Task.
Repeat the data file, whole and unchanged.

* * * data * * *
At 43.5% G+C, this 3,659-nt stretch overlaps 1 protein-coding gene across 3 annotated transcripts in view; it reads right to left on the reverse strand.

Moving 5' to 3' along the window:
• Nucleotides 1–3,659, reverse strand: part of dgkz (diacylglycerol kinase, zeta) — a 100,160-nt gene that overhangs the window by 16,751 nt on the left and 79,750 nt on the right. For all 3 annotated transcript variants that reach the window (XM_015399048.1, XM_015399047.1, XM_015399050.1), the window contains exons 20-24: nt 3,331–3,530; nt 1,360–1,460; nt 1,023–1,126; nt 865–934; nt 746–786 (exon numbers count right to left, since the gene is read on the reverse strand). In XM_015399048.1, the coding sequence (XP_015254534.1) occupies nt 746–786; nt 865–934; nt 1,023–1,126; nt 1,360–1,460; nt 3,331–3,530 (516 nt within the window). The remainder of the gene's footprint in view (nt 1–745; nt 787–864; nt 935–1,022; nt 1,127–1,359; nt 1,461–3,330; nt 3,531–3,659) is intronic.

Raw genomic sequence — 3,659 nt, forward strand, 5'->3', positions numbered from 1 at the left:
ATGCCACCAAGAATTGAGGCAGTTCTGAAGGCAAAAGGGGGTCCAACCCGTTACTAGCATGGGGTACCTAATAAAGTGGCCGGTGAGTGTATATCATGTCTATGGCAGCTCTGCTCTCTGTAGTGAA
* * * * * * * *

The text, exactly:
At 43.5% G+C, this 3,659-nt stretch overlaps 1 protein-coding gene across 3 annotated transcripts in view; it reads right to left on the reverse strand.

Moving 5' to 3' along the window:
• Nucleotides 1–3,659, reverse strand: part of dgkz (diacylglycerol kinase, zeta) — a 100,160-nt gene that overhangs the window by 16,751 nt on the left and 79,750 nt on the right. For all 3 annotated transcript variants that reach the window (XM_015399048.1, XM_015399047.1, XM_015399050.1), the window contains exons 20-24: nt 3,331–3,530; nt 1,360–1,460; nt 1,023–1,126; nt 865–934; nt 746–786 (exon numbers count right to left, since the gene is read on the reverse strand). In XM_015399048.1, the coding sequence (XP_015254534.1) occupies nt 746–786; nt 865–934; nt 1,023–1,126; nt 1,360–1,460; nt 3,331–3,530 (516 nt within the window). The remainder of the gene's footprint in view (nt 1–745; nt 787–864; nt 935–1,022; nt 1,127–1,359; nt 1,461–3,330; nt 3,531–3,659) is intronic.

Raw genomic sequence — 3,659 nt, forward strand, 5'->3', positions numbered from 1 at the left:
ATGCCACCAAGAATTGAGGCAGTTCTGAAGGCAAAAGGGGGTCCAACCCGTTACTAGCATGGGGTACCTAATAAAGTGGCCGGTGAGTGTATATCATGTCTATGGCAGCTCTGCTCTCTGTAGTGAA